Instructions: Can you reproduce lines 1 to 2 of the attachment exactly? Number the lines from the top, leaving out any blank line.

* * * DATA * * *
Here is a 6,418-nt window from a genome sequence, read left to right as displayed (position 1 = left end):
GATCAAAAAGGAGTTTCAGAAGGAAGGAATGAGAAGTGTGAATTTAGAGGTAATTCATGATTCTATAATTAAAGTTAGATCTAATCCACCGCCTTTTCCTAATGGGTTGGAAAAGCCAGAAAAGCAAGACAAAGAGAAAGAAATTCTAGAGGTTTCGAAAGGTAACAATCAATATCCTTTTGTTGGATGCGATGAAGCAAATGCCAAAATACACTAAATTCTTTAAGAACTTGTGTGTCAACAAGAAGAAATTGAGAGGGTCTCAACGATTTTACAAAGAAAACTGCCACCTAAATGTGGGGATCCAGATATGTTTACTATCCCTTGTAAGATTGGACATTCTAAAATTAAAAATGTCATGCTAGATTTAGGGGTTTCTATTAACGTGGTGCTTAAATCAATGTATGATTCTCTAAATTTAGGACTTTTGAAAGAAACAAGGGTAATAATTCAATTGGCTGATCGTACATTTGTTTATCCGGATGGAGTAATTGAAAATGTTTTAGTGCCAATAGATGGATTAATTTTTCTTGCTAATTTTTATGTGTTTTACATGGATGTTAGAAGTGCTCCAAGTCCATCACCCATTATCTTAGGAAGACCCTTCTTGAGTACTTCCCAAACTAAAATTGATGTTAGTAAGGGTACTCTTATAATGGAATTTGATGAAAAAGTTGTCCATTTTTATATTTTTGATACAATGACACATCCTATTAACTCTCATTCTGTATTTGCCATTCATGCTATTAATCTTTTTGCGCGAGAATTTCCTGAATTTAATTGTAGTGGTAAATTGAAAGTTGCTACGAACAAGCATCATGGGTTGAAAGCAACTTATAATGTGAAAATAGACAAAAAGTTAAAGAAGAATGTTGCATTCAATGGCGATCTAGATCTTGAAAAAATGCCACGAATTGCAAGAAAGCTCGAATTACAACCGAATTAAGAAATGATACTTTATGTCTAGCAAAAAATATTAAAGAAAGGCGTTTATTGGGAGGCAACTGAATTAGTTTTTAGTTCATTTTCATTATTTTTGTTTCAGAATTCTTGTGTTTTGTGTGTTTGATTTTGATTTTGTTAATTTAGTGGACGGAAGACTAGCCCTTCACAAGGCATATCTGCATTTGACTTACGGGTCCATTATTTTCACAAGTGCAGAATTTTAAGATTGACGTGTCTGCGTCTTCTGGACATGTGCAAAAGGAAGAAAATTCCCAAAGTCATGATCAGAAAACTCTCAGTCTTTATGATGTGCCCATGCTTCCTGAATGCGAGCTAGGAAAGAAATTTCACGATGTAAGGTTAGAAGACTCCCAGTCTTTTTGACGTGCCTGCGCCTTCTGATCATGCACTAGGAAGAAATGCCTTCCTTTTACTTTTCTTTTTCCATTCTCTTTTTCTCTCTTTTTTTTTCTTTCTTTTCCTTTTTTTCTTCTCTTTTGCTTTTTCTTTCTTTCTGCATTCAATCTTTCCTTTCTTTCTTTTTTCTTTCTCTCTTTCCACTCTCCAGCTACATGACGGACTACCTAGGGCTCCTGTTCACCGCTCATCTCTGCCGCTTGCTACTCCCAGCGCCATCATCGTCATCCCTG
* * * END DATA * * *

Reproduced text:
Here is a 6,418-nt window from a genome sequence, read left to right as displayed (position 1 = left end):
GATCAAAAAGGAGTTTCAGAAGGAAGGAATGAGAAGTGTGAATTTAGAGGTAATTCATGATTCTATAATTAAAGTTAGATCTAATCCACCGCCTTTTCCTAATGGGTTGGAAAAGCCAGAAAAGCAAGACAAAGAGAAAGAAATTCTAGAGGTTTCGAAAGGTAACAATCAATATCCTTTTGTTGGATGCGATGAAGCAAATGCCAAAATACACTAAATTCTTTAAGAACTTGTGTGTCAACAAGAAGAAATTGAGAGGGTCTCAACGATTTTACAAAGAAAACTGCCACCTAAATGTGGGGATCCAGATATGTTTACTATCCCTTGTAAGATTGGACATTCTAAAATTAAAAATGTCATGCTAGATTTAGGGGTTTCTATTAACGTGGTGCTTAAATCAATGTATGATTCTCTAAATTTAGGACTTTTGAAAGAAACAAGGGTAATAATTCAATTGGCTGATCGTACATTTGTTTATCCGGATGGAGTAATTGAAAATGTTTTAGTGCCAATAGATGGATTAATTTTTCTTGCTAATTTTTATGTGTTTTACATGGATGTTAGAAGTGCTCCAAGTCCATCACCCATTATCTTAGGAAGACCCTTCTTGAGTACTTCCCAAACTAAAATTGATGTTAGTAAGGGTACTCTTATAATGGAATTTGATGAAAAAGTTGTCCATTTTTATATTTTTGATACAATGACACATCCTATTAACTCTCATTCTGTATTTGCCATTCATGCTATTAATCTTTTTGCGCGAGAATTTCCTGAATTTAATTGTAGTGGTAAATTGAAAGTTGCTACGAACAAGCATCATGGGTTGAAAGCAACTTATAATGTGAAAATAGACAAAAAGTTAAAGAAGAATGTTGCATTCAATGGCGATCTAGATCTTGAAAAAATGCCACGAATTGCAAGAAAGCTCGAATTACAACCGAATTAAGAAATGATACTTTATGTCTAGCAAAAAATATTAAAGAAAGGCGTTTATTGGGAGGCAACTGAATTAGTTTTTAGTTCATTTTCATTATTTTTGTTTCAGAATTCTTGTGTTTTGTGTGTTTGATTTTGATTTTGTTAATTTAGTGGACGGAAGACTAGCCCTTCACAAGGCATATCTGCATTTGACTTACGGGTCCATTATTTTCACAAGTGCAGAATTTTAAGATTGACGTGTCTGCGTCTTCTGGACATGTGCAAAAGGAAGAAAATTCCCAAAGTCATGATCAGAAAACTCTCAGTCTTTATGATGTGCCCATGCTTCCTGAATGCGAGCTAGGAAAGAAATTTCACGATGTAAGGTTAGAAGACTCCCAGTCTTTTTGACGTGCCTGCGCCTTCTGATCATGCACTAGGAAGAAATGCCTTCCTTTTACTTTTCTTTTTCCATTCTCTTTTTCTCTCTTTTTTTTTCTTTCTTTTCCTTTTTTTCTTCTCTTTTGCTTTTTCTTTCTTTCTGCATTCAATCTTTCCTTTCTTTCTTTTTTCTTTCTCTCTTTCCACTCTCCAGCTACATGACGGACTACCTAGGGCTCCTGTTCACCGCTCATCTCTGCCGCTTGCTACTCCCAGCGCCATCATCGTCATCCCTG